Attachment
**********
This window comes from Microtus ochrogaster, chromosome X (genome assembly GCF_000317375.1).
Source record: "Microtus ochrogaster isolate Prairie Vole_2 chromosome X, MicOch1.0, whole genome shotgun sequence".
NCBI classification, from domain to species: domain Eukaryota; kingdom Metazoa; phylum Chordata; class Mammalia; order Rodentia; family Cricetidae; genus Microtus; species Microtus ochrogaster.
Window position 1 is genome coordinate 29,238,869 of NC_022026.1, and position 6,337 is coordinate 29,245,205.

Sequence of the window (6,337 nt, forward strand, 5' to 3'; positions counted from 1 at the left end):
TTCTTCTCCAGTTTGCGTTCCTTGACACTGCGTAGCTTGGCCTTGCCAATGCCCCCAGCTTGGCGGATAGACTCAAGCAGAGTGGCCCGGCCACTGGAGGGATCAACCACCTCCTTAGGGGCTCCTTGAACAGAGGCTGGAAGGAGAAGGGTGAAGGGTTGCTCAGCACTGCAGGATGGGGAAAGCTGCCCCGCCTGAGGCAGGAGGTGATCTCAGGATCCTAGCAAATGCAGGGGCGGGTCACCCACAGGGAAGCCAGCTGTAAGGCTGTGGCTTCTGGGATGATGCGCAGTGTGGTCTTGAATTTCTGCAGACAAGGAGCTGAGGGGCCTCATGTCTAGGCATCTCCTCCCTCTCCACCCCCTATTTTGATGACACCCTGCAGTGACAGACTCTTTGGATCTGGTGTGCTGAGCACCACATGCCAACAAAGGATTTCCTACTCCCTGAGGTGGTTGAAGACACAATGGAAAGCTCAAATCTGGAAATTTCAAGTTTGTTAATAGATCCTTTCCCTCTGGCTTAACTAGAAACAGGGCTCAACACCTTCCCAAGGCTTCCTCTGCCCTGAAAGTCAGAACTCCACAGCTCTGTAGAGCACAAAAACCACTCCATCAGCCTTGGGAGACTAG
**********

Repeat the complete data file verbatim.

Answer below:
This window comes from Microtus ochrogaster, chromosome X (genome assembly GCF_000317375.1).
Source record: "Microtus ochrogaster isolate Prairie Vole_2 chromosome X, MicOch1.0, whole genome shotgun sequence".
NCBI classification, from domain to species: domain Eukaryota; kingdom Metazoa; phylum Chordata; class Mammalia; order Rodentia; family Cricetidae; genus Microtus; species Microtus ochrogaster.
Window position 1 is genome coordinate 29,238,869 of NC_022026.1, and position 6,337 is coordinate 29,245,205.

Sequence of the window (6,337 nt, forward strand, 5' to 3'; positions counted from 1 at the left end):
TTCTTCTCCAGTTTGCGTTCCTTGACACTGCGTAGCTTGGCCTTGCCAATGCCCCCAGCTTGGCGGATAGACTCAAGCAGAGTGGCCCGGCCACTGGAGGGATCAACCACCTCCTTAGGGGCTCCTTGAACAGAGGCTGGAAGGAGAAGGGTGAAGGGTTGCTCAGCACTGCAGGATGGGGAAAGCTGCCCCGCCTGAGGCAGGAGGTGATCTCAGGATCCTAGCAAATGCAGGGGCGGGTCACCCACAGGGAAGCCAGCTGTAAGGCTGTGGCTTCTGGGATGATGCGCAGTGTGGTCTTGAATTTCTGCAGACAAGGAGCTGAGGGGCCTCATGTCTAGGCATCTCCTCCCTCTCCACCCCCTATTTTGATGACACCCTGCAGTGACAGACTCTTTGGATCTGGTGTGCTGAGCACCACATGCCAACAAAGGATTTCCTACTCCCTGAGGTGGTTGAAGACACAATGGAAAGCTCAAATCTGGAAATTTCAAGTTTGTTAATAGATCCTTTCCCTCTGGCTTAACTAGAAACAGGGCTCAACACCTTCCCAAGGCTTCCTCTGCCCTGAAAGTCAGAACTCCACAGCTCTGTAGAGCACAAAAACCACTCCATCAGCCTTGGGAGACTAG